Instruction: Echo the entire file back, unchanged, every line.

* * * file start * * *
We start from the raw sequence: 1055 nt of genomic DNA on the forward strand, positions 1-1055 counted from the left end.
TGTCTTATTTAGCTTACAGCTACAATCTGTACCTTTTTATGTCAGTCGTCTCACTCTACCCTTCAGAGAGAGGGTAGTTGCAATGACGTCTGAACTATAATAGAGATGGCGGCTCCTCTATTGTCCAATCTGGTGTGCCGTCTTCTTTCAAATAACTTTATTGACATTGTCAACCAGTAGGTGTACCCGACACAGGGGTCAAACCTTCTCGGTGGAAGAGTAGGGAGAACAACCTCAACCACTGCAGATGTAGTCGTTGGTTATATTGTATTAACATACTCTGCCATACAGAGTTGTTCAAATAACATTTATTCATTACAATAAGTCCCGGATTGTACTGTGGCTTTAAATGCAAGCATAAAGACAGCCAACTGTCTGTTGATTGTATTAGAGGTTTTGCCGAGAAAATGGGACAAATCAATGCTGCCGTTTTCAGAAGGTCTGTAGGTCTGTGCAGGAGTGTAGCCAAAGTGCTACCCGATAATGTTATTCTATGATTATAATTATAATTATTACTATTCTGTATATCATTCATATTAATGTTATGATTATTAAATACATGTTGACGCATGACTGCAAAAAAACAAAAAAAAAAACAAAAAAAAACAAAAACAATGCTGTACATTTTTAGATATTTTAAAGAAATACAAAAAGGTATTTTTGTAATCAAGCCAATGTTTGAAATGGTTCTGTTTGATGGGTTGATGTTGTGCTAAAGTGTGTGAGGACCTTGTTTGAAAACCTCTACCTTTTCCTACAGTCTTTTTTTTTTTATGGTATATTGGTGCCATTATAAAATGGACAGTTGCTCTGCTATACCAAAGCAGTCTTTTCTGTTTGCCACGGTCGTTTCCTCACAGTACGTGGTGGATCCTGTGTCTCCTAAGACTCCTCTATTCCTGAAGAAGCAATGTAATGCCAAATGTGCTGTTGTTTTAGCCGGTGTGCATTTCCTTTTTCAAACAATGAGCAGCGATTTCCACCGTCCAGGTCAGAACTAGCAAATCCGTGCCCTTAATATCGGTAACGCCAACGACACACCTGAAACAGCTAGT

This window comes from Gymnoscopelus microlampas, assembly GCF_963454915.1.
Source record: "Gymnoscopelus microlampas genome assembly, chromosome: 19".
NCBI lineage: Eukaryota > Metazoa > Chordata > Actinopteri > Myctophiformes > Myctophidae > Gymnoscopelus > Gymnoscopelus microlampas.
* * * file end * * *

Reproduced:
We start from the raw sequence: 1055 nt of genomic DNA on the forward strand, positions 1-1055 counted from the left end.
TGTCTTATTTAGCTTACAGCTACAATCTGTACCTTTTTATGTCAGTCGTCTCACTCTACCCTTCAGAGAGAGGGTAGTTGCAATGACGTCTGAACTATAATAGAGATGGCGGCTCCTCTATTGTCCAATCTGGTGTGCCGTCTTCTTTCAAATAACTTTATTGACATTGTCAACCAGTAGGTGTACCCGACACAGGGGTCAAACCTTCTCGGTGGAAGAGTAGGGAGAACAACCTCAACCACTGCAGATGTAGTCGTTGGTTATATTGTATTAACATACTCTGCCATACAGAGTTGTTCAAATAACATTTATTCATTACAATAAGTCCCGGATTGTACTGTGGCTTTAAATGCAAGCATAAAGACAGCCAACTGTCTGTTGATTGTATTAGAGGTTTTGCCGAGAAAATGGGACAAATCAATGCTGCCGTTTTCAGAAGGTCTGTAGGTCTGTGCAGGAGTGTAGCCAAAGTGCTACCCGATAATGTTATTCTATGATTATAATTATAATTATTACTATTCTGTATATCATTCATATTAATGTTATGATTATTAAATACATGTTGACGCATGACTGCAAAAAAACAAAAAAAAAAACAAAAAAAAACAAAAACAATGCTGTACATTTTTAGATATTTTAAAGAAATACAAAAAGGTATTTTTGTAATCAAGCCAATGTTTGAAATGGTTCTGTTTGATGGGTTGATGTTGTGCTAAAGTGTGTGAGGACCTTGTTTGAAAACCTCTACCTTTTCCTACAGTCTTTTTTTTTTTATGGTATATTGGTGCCATTATAAAATGGACAGTTGCTCTGCTATACCAAAGCAGTCTTTTCTGTTTGCCACGGTCGTTTCCTCACAGTACGTGGTGGATCCTGTGTCTCCTAAGACTCCTCTATTCCTGAAGAAGCAATGTAATGCCAAATGTGCTGTTGTTTTAGCCGGTGTGCATTTCCTTTTTCAAACAATGAGCAGCGATTTCCACCGTCCAGGTCAGAACTAGCAAATCCGTGCCCTTAATATCGGTAACGCCAACGACACACCTGAAACAGCTAGT

This window comes from Gymnoscopelus microlampas, assembly GCF_963454915.1.
Source record: "Gymnoscopelus microlampas genome assembly, chromosome: 19".
NCBI lineage: Eukaryota > Metazoa > Chordata > Actinopteri > Myctophiformes > Myctophidae > Gymnoscopelus > Gymnoscopelus microlampas.